What is Reason? What is Enlightenment?
- Reason is the application of “pure logic,” empirical evidence, experiment, and skepticism to find truths, facts, and theories (AKA “critical thinking”).
- Enlightenment is simply the natural conclusions to which reason leads.
Or more accurately, enlightenment is a path in which discourse and debate over truths, theories, and facts push us ever closer to the elusive goals of knowing and understanding. The process involves the quest for knowledge and the admission that we know we don’t know, not the obtaining of absolutes. It is this love of wisdom, or rather the love of the pursuit of wisdom, which to the philosopher is the pursuit of happiness, which is the destination.
Of course, understanding this Kafkaesque quality of enlightenment being a journey down a path with many forks rather than a defined destination is itself. With that said, there is no mandate to use reason or to seek enlightenment, nor is there a mandate that the forking path look the same for all. In fact, one could argue different types of people seek different natural ends, still, using reason we can begin to make a strong case for enlightened theories like utilitarianism and the scientific method, so some of this is not purely subjective.
“‘I know that I know nothing” – Plato’s Socrates [may have said, but generally illustrated]
TIP: Not everything that “is” has a physical form, thus not everything that “is” can be so easily proven. Still, we can look for the places where the physical and non-physical forms intersect to find empirical data to back up our “pure reason”. This is what Hume’s fork is about, this is what Plato’s Republic and his forms are about, this is the basis of both science and philosophy.
TIP: See Kant’s “what is the enlightenment?” for an alternative rational perspective.
Why Was the Age of Enlightenment Called “the Age of Reason”?
The Age of Reason (AKA the Age of Enlightenment) is the age in which our predecessors first applied both pure reason and empiricism to usher in the modern age of science, modern politics, western governments, capitalism and modern economics, and the Ages of Industrialization and Technology. Liberalism, Republicanism, modern science, etc. are born from the use of reason by philosophers like Smith and Locke, scientists like Newton, politicians like Thomas Jefferson, and other thinkers.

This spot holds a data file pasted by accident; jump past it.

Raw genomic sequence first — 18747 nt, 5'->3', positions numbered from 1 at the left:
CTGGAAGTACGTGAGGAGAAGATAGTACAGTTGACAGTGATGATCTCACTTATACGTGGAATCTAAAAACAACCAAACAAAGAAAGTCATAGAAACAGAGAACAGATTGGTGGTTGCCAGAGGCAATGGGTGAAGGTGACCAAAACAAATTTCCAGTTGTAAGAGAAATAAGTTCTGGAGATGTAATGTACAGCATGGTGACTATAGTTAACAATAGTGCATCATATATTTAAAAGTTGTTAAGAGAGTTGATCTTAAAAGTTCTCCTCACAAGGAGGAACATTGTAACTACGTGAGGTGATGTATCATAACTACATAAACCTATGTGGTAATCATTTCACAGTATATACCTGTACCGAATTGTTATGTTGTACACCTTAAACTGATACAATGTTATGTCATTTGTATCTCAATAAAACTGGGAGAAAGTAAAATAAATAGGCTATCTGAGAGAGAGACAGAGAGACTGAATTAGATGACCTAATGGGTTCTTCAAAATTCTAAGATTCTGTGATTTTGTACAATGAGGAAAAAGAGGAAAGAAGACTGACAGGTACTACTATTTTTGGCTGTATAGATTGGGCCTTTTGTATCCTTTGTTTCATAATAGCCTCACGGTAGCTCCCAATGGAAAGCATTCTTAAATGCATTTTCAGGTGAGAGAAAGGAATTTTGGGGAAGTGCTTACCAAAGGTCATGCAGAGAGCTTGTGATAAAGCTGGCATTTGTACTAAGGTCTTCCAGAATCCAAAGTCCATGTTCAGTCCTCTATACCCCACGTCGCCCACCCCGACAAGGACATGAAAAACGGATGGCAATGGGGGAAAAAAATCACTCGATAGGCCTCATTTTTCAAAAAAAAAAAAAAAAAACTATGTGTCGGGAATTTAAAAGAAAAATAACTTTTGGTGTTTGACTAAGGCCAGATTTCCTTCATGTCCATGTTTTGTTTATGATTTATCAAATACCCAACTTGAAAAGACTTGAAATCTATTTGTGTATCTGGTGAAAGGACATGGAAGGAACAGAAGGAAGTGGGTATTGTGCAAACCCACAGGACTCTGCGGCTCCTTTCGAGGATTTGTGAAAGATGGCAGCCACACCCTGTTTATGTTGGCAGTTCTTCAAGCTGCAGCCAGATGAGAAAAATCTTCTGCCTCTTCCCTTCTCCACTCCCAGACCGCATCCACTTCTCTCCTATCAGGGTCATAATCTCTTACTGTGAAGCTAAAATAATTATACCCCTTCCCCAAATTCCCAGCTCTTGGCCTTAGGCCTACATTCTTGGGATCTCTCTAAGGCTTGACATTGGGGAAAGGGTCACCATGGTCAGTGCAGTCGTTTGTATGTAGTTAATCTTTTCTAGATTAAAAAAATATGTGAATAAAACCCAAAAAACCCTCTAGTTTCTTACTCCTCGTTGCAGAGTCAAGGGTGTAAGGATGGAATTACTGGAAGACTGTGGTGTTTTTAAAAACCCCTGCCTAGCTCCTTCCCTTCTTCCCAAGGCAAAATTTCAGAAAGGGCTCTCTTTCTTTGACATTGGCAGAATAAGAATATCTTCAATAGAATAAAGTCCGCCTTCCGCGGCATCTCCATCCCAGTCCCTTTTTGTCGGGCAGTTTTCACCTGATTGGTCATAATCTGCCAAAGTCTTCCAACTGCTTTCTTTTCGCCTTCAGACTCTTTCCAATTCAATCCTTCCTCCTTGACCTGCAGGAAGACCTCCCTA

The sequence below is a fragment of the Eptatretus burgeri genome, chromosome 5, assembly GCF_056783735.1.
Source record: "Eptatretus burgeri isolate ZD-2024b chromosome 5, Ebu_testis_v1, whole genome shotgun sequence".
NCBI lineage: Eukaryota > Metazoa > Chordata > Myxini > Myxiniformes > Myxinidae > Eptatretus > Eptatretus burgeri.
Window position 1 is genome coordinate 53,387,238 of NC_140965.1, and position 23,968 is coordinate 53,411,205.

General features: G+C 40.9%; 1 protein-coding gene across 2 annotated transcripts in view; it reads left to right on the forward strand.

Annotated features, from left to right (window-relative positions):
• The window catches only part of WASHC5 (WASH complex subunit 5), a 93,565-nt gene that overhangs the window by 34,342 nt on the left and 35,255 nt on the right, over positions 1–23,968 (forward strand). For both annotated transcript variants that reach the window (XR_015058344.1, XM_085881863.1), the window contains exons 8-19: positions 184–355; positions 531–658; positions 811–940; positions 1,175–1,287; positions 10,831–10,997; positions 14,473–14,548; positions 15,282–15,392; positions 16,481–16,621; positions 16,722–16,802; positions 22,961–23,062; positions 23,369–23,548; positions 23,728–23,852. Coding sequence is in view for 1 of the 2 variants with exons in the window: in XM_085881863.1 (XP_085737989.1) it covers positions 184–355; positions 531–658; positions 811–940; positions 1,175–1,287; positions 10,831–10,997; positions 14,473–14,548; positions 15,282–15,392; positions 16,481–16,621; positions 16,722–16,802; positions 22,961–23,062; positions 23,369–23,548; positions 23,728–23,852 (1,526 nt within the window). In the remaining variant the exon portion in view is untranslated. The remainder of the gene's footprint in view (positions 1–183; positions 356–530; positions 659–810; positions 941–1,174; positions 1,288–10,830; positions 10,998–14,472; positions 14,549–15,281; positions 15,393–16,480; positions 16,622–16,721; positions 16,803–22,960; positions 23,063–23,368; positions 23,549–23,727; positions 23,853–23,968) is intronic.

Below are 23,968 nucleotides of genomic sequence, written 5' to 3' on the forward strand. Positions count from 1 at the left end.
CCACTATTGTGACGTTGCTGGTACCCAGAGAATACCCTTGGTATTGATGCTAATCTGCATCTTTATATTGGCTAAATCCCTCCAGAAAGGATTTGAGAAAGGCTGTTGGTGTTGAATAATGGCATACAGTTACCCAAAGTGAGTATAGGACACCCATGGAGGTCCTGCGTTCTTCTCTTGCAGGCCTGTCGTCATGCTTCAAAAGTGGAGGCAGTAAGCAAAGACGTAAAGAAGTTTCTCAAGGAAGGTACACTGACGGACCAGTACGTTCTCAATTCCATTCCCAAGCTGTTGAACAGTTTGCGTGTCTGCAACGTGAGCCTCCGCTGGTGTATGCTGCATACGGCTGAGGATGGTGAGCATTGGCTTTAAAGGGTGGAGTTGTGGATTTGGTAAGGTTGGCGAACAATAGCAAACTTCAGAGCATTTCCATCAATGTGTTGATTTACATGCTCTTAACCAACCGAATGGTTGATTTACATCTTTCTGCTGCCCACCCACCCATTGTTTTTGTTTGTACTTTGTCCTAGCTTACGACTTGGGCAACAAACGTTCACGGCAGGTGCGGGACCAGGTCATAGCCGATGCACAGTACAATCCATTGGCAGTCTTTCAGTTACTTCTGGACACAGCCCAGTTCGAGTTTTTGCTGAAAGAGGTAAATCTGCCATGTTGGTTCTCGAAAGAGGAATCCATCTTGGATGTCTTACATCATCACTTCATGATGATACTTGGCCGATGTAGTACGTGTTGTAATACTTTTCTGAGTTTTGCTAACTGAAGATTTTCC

The application of reason won’t always mean that we come to the same conclusions or have the same opinions on facts and theories, but it will allow us to arrive at enough mutual conclusions to facilitate understanding, healthy debate, and compromise.
The best evidence of these truths is in the compromises and coalitions found in the American Revolution. America’s enlightened patriots won their liberties, not just with the sword, but with debate and the pen. This is evidenced by the writings of Thomas Paine, Thomas Jefferson, Alexander Hamilton, James Madison, their Constitutional compromises and Declaration of Independence, and other documents.
All About the Enlightenment The Age of Reason. A guide to standing on the shoulders of giants, for the sake of our world’s future. Liberals and conservatives naturally have different opinions, but it is within reason that anyone should be able to apply critical thinking to arrive at a reasonable common ground.
FACT: Hume’s fork represents the age old debate between the realist and idealist approaches to logic. We can trace the debate back to Plato and Aristotle or forward to Machiavelli’s age, the Scientific Revolution, to today. In any era, the opposition to reason is “pure emotion” which is based on feeling and not fact. On this note, propaganda is the transference of emotion via a message instead of fact. Learn about the types of truths.
Rationalism Vs Empiricism. This video works as a quick overview, see the lecture below for a full discussion of the ideas of Kant and Hume.
"What is Reason?" is tagged with: Alexander Hamilton, Ethics, James Madison, Left–right Politics, Liberalism, Logic and Reason, Plato. Aristotle. and Other Greek Philosophers, Theories, Thomas Jefferson, Thomas Paine